It might be awesome to fight the Balrog but it’s established that Gandalf was the only one who held a candle to the being of fire and shadow– he’s really the only one in the in-game fight who can do any damage anyway. The Witch King was totally Eowyn’s fight, she had that guy’s number, and for some auburn haired dude with a sword and a shield to finish The Witch King off is just sort of insulting. I don’t know how it could have been done any other way but I think it might have been best not done at all.

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So none-canon that it hurts.

Gameplay

The game is an RPG with turn based combat so there’s not much to talk about when it comes to the gameplay department. Each character has hit points and Action Points –mana points, basically– which they expend to use special abilities. Each of the characters follows Final Fantasy class design pretty closely. We got a warrior, red mage, blue mage, knight, thief, and… whatever Eaoden is — seriously he’s hard to encapsulate, it’s like the designers just gave him all the leftover abilities and called it good. You can have four party members out at any given time and can even switch them out in the middle of battles too.

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That series of portraits in the upper right hand corner show what order the turns will be in.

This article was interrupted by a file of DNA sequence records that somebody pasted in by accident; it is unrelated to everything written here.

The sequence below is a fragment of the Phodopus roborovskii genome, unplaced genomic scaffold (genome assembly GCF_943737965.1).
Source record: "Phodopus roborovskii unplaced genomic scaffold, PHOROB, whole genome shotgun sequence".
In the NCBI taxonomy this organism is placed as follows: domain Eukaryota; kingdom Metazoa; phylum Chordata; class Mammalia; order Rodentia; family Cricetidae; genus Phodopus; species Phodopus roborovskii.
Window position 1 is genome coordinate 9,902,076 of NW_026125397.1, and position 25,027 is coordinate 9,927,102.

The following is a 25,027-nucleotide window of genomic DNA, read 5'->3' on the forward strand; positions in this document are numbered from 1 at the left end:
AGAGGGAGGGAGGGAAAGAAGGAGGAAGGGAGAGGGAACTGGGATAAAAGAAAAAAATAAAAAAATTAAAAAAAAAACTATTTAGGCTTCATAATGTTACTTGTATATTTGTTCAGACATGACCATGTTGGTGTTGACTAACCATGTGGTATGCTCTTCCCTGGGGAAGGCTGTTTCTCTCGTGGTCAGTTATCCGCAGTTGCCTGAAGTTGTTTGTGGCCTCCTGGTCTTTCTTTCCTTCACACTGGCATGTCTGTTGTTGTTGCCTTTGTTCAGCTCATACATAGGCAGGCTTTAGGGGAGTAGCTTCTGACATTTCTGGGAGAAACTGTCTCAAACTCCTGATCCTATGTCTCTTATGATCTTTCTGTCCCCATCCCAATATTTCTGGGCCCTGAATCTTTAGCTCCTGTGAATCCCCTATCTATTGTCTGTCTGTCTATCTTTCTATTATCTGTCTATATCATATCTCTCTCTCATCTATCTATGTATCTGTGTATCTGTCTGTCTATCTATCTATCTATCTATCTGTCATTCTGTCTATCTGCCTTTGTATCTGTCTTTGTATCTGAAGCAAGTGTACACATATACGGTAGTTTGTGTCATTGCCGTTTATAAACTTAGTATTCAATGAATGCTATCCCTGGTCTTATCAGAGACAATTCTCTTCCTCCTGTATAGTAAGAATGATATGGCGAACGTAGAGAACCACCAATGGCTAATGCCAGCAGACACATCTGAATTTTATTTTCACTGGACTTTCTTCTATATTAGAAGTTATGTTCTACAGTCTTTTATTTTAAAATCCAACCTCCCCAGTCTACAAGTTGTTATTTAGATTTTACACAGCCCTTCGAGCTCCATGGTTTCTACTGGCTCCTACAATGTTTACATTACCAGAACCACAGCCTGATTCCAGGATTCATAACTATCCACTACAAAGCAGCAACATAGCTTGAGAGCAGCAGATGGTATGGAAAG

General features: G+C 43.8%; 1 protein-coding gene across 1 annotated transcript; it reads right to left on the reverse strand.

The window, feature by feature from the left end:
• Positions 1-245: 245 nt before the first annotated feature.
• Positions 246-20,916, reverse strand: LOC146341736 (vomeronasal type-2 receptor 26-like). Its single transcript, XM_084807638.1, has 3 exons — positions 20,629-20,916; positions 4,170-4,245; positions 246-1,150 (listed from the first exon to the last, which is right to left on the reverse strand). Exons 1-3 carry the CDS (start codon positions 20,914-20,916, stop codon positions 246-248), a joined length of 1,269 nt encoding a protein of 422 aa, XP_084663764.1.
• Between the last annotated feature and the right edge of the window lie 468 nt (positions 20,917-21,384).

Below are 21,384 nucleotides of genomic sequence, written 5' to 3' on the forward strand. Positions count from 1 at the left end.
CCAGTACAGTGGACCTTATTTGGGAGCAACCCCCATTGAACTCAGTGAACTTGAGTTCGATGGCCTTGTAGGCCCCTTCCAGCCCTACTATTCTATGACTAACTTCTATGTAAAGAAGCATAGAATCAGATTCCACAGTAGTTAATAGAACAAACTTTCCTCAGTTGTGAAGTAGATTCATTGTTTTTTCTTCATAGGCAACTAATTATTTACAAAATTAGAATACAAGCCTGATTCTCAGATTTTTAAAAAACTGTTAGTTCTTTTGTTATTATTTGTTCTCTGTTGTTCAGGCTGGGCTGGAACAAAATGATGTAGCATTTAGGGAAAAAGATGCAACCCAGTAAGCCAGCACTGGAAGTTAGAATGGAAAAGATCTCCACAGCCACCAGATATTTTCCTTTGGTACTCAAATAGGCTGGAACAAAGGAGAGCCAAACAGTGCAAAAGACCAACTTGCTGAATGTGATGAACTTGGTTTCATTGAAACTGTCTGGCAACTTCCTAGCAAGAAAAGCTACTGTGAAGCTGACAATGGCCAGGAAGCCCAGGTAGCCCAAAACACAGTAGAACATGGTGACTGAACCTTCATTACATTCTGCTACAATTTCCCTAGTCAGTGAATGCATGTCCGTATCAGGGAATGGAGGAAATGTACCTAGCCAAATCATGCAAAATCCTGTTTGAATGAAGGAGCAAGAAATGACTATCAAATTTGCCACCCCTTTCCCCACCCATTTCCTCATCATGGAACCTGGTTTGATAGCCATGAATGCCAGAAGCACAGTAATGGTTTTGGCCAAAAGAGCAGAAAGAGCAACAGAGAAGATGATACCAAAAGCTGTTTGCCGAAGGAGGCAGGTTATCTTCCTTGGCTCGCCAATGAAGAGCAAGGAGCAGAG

Items are extremely valuable in this game. Although some are dropped by enemies you’ll mostly be relying on what you find in chests throughout the game. This game might not have given me potion paralysis — the reluctance to use items unless they’re truly needed– but it certainly didn’t help it either. Each character has unique equipment that actually alters their appearance.

What makes an RPG really shine is the story and the characters, in this department The Third Age is lacking hard. I struggle to remember any distinct traits about any of the characters and have a hard time remembering why their adventure was important for any reason other than that Fellowship thing being mighty important.

The Gush

Evil mode is the most original and incredible idea this game introduces. After you beat a chapter you can play through that chapter again in Evil Mode. Evil Mode is a series of fights where you play as the monsters fighting the heroes. Beating the good guys unlocks new equipment that just sort of teleports into your character’s inventory but the only thing that’s more awesome — even if it is dumb — than fighting the Balrog is being the Balrog.